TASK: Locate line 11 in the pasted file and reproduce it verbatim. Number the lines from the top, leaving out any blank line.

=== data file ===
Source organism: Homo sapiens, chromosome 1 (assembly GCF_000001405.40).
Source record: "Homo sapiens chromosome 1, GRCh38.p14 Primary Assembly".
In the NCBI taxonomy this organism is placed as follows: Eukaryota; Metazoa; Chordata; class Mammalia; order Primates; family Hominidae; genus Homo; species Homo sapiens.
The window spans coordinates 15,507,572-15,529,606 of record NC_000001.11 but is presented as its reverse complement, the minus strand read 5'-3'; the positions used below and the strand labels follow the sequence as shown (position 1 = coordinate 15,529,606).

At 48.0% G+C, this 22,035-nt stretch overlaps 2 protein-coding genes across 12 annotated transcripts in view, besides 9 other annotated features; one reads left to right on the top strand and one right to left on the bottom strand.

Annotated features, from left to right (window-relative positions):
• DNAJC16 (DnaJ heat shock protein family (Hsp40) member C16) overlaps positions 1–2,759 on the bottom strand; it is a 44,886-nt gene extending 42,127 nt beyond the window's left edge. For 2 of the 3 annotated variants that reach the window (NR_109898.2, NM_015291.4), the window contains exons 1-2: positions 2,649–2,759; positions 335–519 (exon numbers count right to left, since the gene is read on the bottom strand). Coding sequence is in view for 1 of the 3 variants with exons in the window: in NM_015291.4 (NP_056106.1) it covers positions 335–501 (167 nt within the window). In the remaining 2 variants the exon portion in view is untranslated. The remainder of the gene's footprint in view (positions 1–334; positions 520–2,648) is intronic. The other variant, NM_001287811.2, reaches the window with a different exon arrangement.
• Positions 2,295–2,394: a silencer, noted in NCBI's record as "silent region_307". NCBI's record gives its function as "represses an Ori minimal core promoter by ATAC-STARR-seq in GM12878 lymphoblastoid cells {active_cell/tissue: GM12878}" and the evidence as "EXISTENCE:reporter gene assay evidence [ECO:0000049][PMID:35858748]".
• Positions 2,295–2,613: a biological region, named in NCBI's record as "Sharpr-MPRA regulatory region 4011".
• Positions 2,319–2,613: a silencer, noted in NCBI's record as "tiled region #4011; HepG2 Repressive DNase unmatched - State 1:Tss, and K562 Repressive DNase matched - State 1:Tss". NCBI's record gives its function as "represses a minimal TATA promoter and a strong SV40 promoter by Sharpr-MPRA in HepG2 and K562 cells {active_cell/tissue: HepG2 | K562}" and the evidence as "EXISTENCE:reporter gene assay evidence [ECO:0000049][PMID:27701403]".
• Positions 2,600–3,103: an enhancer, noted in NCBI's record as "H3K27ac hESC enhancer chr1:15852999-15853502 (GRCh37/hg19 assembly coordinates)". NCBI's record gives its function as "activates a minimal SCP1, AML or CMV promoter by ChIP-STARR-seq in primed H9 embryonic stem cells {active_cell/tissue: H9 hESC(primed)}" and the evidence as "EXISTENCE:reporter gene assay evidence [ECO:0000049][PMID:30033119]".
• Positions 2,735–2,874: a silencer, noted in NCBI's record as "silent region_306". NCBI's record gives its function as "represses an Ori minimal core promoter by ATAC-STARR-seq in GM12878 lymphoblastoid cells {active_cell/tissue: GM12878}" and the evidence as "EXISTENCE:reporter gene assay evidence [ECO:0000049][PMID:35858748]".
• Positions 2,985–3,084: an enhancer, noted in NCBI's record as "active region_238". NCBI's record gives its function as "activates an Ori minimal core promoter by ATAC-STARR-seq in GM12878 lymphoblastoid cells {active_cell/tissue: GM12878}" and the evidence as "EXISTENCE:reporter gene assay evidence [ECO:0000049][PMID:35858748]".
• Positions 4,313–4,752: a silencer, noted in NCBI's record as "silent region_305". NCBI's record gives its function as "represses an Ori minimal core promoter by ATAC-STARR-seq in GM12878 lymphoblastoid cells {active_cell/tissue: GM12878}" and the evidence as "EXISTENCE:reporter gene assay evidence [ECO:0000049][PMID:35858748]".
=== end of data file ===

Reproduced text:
• Positions 2,600–3,103: an enhancer, noted in NCBI's record as "H3K27ac hESC enhancer chr1:15852999-15853502 (GRCh37/hg19 assembly coordinates)". NCBI's record gives its function as "activates a minimal SCP1, AML or CMV promoter by ChIP-STARR-seq in primed H9 embryonic stem cells {active_cell/tissue: H9 hESC(primed)}" and the evidence as "EXISTENCE:reporter gene assay evidence [ECO:0000049][PMID:30033119]".